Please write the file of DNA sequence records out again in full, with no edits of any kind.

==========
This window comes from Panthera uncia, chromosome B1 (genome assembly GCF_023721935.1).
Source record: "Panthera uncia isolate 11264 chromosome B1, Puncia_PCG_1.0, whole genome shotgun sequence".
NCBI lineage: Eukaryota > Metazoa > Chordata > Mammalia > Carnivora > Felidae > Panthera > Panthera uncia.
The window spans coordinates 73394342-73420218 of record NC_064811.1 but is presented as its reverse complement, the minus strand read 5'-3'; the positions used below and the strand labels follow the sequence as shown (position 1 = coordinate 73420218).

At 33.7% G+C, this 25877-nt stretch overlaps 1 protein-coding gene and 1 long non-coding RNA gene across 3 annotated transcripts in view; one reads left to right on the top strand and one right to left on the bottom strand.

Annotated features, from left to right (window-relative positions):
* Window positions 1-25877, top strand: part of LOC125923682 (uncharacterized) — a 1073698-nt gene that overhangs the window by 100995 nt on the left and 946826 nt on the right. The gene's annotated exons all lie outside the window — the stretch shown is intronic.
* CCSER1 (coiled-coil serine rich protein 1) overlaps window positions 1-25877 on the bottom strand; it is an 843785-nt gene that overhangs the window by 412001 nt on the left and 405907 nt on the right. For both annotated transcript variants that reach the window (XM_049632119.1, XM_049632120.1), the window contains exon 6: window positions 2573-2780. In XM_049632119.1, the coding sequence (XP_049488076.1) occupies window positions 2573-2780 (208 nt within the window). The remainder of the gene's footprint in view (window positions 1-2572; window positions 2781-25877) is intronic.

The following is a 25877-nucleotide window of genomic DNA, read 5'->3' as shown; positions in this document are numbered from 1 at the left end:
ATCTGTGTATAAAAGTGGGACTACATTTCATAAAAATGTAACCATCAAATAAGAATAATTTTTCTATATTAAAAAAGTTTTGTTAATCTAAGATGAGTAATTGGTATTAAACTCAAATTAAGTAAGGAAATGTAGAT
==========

This window comes from Panthera uncia, chromosome B1 (genome assembly GCF_023721935.1).
Source record: "Panthera uncia isolate 11264 chromosome B1, Puncia_PCG_1.0, whole genome shotgun sequence".
NCBI lineage: Eukaryota > Metazoa > Chordata > Mammalia > Carnivora > Felidae > Panthera > Panthera uncia.
The window spans coordinates 73394342-73420218 of record NC_064811.1 but is presented as its reverse complement, the minus strand read 5'-3'; the positions used below and the strand labels follow the sequence as shown (position 1 = coordinate 73420218).

At 33.7% G+C, this 25877-nt stretch overlaps 1 protein-coding gene and 1 long non-coding RNA gene across 3 annotated transcripts in view; one reads left to right on the top strand and one right to left on the bottom strand.

Annotated features, from left to right (window-relative positions):
* Window positions 1-25877, top strand: part of LOC125923682 (uncharacterized) — a 1073698-nt gene that overhangs the window by 100995 nt on the left and 946826 nt on the right. The gene's annotated exons all lie outside the window — the stretch shown is intronic.
* CCSER1 (coiled-coil serine rich protein 1) overlaps window positions 1-25877 on the bottom strand; it is an 843785-nt gene that overhangs the window by 412001 nt on the left and 405907 nt on the right. For both annotated transcript variants that reach the window (XM_049632119.1, XM_049632120.1), the window contains exon 6: window positions 2573-2780. In XM_049632119.1, the coding sequence (XP_049488076.1) occupies window positions 2573-2780 (208 nt within the window). The remainder of the gene's footprint in view (window positions 1-2572; window positions 2781-25877) is intronic.

The following is a 25877-nucleotide window of genomic DNA, read 5'->3' as shown; positions in this document are numbered from 1 at the left end:
ATCTGTGTATAAAAGTGGGACTACATTTCATAAAAATGTAACCATCAAATAAGAATAATTTTTCTATATTAAAAAAGTTTTGTTAATCTAAGATGAGTAATTGGTATTAAACTCAAATTAAGTAAGGAAATGTAGAT